New York • Burger King's net income fell 83 percent in the third quarter as the world's second biggest hamburger chain sold off more of its restaurants to franchisees as part of a turnaround push. But the company's adjusted results topped Wall Street expectations.
The private investment firm that owns a majority stake in the fast-food chain, 3G Capital, has been working to put the shine back in Burger King's crown since purchasing it in 2010. In addition to unveiling its biggest ever menu expansion and a celebrity-studded ad campaign this spring, the firm has been shifting to an entirely franchisee-owned model to cut down on overhead costs and boost profit margins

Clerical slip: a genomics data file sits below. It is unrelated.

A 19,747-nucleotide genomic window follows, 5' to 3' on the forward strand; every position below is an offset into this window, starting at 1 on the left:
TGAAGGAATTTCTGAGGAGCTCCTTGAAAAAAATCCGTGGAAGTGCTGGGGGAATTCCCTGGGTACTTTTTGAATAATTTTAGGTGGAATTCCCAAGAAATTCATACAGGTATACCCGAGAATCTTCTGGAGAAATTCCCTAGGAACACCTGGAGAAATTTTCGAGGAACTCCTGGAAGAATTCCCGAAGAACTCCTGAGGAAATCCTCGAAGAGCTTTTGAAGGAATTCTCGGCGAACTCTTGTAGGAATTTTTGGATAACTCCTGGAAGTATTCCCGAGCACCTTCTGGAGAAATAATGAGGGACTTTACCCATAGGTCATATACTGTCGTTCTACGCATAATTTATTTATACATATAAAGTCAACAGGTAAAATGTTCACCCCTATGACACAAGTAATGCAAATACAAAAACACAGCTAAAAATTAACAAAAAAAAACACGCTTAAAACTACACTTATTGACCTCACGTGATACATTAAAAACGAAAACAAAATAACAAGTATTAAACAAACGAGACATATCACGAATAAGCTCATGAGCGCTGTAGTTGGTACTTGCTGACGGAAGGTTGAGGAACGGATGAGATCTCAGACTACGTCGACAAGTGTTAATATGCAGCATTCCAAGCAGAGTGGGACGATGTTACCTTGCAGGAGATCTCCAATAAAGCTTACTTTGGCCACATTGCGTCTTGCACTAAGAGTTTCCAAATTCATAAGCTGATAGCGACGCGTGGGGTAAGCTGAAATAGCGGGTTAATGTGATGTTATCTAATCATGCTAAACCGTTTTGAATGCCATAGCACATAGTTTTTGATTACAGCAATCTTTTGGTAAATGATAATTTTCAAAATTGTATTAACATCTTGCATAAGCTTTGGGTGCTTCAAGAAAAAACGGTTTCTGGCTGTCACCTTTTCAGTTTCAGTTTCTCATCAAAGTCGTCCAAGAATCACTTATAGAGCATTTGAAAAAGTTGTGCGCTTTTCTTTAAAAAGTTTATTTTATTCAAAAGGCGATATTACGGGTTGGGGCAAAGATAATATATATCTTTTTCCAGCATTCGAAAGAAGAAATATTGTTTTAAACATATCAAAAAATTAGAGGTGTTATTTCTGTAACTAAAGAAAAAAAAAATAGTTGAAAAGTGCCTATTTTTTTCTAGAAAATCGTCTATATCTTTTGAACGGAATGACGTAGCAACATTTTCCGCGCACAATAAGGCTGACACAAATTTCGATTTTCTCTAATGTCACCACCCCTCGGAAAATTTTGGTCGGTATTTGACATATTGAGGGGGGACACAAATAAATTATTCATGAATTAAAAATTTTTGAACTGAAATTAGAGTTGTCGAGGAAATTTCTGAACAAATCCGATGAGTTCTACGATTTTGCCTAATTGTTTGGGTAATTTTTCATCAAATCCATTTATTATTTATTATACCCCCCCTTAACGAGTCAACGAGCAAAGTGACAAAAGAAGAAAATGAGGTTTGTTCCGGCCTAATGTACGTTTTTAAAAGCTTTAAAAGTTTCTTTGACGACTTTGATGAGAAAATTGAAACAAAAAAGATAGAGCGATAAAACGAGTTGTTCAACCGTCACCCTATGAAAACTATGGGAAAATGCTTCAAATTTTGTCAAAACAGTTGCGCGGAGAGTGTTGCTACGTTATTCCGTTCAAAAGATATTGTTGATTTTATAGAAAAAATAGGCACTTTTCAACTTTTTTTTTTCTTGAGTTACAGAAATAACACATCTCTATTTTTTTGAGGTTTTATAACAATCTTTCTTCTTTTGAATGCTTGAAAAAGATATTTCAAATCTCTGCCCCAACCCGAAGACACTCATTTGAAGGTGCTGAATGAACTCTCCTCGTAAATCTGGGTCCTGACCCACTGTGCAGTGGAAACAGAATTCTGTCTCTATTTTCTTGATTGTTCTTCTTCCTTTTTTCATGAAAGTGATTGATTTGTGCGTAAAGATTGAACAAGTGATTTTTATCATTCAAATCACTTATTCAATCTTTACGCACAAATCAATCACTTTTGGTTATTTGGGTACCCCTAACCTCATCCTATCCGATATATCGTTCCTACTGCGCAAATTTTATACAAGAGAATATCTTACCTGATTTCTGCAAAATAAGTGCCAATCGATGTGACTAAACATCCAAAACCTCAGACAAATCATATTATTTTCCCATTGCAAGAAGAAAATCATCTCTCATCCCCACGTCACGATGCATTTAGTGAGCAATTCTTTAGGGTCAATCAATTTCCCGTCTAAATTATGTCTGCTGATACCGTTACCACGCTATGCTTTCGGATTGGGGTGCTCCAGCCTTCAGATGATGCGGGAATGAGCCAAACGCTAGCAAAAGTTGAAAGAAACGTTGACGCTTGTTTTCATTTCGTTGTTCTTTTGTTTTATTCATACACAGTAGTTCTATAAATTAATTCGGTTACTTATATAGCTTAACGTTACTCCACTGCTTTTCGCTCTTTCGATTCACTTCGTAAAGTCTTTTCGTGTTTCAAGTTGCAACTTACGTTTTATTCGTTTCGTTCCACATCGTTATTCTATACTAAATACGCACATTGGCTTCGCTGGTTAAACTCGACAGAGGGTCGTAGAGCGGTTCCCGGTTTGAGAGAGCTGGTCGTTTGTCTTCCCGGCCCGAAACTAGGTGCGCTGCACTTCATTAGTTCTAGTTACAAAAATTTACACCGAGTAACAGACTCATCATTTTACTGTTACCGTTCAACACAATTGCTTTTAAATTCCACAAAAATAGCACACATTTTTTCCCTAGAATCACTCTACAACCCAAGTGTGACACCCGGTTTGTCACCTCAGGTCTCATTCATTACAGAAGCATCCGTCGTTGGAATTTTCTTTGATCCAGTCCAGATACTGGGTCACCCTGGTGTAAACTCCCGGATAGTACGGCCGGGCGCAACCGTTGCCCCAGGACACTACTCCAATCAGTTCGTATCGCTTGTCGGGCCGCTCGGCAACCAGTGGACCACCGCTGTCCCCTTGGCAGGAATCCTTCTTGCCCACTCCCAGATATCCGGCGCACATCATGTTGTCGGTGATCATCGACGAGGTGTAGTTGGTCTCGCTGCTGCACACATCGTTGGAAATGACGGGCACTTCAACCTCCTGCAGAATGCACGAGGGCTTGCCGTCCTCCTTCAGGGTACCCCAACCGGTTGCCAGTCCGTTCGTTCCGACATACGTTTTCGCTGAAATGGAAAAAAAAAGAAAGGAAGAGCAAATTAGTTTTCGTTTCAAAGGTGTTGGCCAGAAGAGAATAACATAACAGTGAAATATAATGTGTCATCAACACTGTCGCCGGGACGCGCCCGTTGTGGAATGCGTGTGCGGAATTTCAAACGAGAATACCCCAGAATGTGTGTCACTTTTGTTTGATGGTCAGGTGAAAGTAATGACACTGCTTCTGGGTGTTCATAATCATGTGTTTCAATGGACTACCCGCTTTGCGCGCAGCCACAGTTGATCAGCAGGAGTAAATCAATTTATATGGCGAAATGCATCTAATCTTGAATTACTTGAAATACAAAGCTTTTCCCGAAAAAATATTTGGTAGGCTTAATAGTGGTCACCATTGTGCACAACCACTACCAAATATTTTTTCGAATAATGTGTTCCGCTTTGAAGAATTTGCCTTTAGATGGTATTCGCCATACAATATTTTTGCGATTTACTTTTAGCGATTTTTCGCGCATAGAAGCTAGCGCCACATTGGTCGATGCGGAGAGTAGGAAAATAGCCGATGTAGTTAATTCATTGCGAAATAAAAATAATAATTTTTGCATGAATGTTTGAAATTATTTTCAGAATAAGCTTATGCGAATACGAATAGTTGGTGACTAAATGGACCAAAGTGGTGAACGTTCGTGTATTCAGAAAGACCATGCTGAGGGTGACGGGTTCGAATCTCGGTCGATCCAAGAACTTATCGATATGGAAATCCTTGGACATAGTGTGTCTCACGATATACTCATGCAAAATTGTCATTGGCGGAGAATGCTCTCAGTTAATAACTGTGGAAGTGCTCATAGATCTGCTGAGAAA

3G's turnaround push comes amid a time of intensifying competition in the U.S., with Taco Bell's introduction of popular new menu items such as its Cantina bowls and Wendy's looking to transform into a higher-end burger chain. And although McDonald's Corp. is seeing growth slow after years of dominating its rivals, the Oak Brook, Ill.-based chain has vowed to intensify focus on its Dollar Menu and value message to boost results in the challenging economy. Additionally, traditional fast-food chains are increasingly competing with a newer breed of chains, such as Panera Bread Co. and Chipotle Mexican Grill Inc., which offer higher-quality food for a little more money.
Burger King, which until recently had focused on courting junk food loving younger men, said new offerings are helping bring in more women and customers who are 55 and older, without eating into its core offerings of Whoppers and French fries.